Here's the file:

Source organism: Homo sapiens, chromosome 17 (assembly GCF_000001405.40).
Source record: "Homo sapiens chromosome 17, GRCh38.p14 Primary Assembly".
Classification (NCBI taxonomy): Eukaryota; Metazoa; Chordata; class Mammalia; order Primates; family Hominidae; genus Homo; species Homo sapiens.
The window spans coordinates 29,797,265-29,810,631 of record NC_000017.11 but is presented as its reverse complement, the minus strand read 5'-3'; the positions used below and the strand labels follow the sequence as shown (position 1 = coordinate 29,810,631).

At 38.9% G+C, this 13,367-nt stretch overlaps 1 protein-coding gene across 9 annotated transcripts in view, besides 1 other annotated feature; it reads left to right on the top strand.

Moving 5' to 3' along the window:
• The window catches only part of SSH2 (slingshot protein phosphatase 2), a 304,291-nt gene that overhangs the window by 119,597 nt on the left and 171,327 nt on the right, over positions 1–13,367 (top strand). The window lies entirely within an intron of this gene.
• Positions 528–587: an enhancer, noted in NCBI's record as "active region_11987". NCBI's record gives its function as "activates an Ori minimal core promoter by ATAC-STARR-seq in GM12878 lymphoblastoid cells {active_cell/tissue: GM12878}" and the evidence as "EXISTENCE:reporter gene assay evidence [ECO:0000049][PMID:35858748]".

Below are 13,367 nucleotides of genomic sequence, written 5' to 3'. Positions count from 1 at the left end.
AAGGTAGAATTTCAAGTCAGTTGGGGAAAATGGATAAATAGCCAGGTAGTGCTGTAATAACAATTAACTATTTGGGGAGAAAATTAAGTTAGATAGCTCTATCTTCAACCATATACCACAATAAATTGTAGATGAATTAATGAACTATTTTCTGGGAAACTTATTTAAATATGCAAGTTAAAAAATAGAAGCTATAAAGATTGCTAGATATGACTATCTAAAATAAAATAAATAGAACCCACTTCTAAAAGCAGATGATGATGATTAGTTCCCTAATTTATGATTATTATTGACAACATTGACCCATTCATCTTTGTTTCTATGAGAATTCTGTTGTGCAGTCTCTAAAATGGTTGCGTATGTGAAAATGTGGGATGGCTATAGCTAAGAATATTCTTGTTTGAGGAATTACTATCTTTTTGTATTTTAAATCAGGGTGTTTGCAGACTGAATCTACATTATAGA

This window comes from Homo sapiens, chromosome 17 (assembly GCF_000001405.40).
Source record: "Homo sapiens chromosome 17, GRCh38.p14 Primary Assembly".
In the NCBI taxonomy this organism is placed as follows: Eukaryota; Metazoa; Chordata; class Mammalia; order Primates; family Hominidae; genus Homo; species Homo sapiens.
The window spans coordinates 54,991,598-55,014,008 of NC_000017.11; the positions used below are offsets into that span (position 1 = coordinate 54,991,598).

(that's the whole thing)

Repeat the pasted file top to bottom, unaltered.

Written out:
Source organism: Homo sapiens, chromosome 17 (assembly GCF_000001405.40).
Source record: "Homo sapiens chromosome 17, GRCh38.p14 Primary Assembly".
Classification (NCBI taxonomy): Eukaryota; Metazoa; Chordata; class Mammalia; order Primates; family Hominidae; genus Homo; species Homo sapiens.
The window spans coordinates 29,797,265-29,810,631 of record NC_000017.11 but is presented as its reverse complement, the minus strand read 5'-3'; the positions used below and the strand labels follow the sequence as shown (position 1 = coordinate 29,810,631).

At 38.9% G+C, this 13,367-nt stretch overlaps 1 protein-coding gene across 9 annotated transcripts in view, besides 1 other annotated feature; it reads left to right on the top strand.

Moving 5' to 3' along the window:
• The window catches only part of SSH2 (slingshot protein phosphatase 2), a 304,291-nt gene that overhangs the window by 119,597 nt on the left and 171,327 nt on the right, over positions 1–13,367 (top strand). The window lies entirely within an intron of this gene.
• Positions 528–587: an enhancer, noted in NCBI's record as "active region_11987". NCBI's record gives its function as "activates an Ori minimal core promoter by ATAC-STARR-seq in GM12878 lymphoblastoid cells {active_cell/tissue: GM12878}" and the evidence as "EXISTENCE:reporter gene assay evidence [ECO:0000049][PMID:35858748]".

Below are 13,367 nucleotides of genomic sequence, written 5' to 3'. Positions count from 1 at the left end.
AAGGTAGAATTTCAAGTCAGTTGGGGAAAATGGATAAATAGCCAGGTAGTGCTGTAATAACAATTAACTATTTGGGGAGAAAATTAAGTTAGATAGCTCTATCTTCAACCATATACCACAATAAATTGTAGATGAATTAATGAACTATTTTCTGGGAAACTTATTTAAATATGCAAGTTAAAAAATAGAAGCTATAAAGATTGCTAGATATGACTATCTAAAATAAAATAAATAGAACCCACTTCTAAAAGCAGATGATGATGATTAGTTCCCTAATTTATGATTATTATTGACAACATTGACCCATTCATCTTTGTTTCTATGAGAATTCTGTTGTGCAGTCTCTAAAATGGTTGCGTATGTGAAAATGTGGGATGGCTATAGCTAAGAATATTCTTGTTTGAGGAATTACTATCTTTTTGTATTTTAAATCAGGGTGTTTGCAGACTGAATCTACATTATAGA

This window comes from Homo sapiens, chromosome 17 (assembly GCF_000001405.40).
Source record: "Homo sapiens chromosome 17, GRCh38.p14 Primary Assembly".
In the NCBI taxonomy this organism is placed as follows: Eukaryota; Metazoa; Chordata; class Mammalia; order Primates; family Hominidae; genus Homo; species Homo sapiens.
The window spans coordinates 54,991,598-55,014,008 of NC_000017.11; the positions used below are offsets into that span (position 1 = coordinate 54,991,598).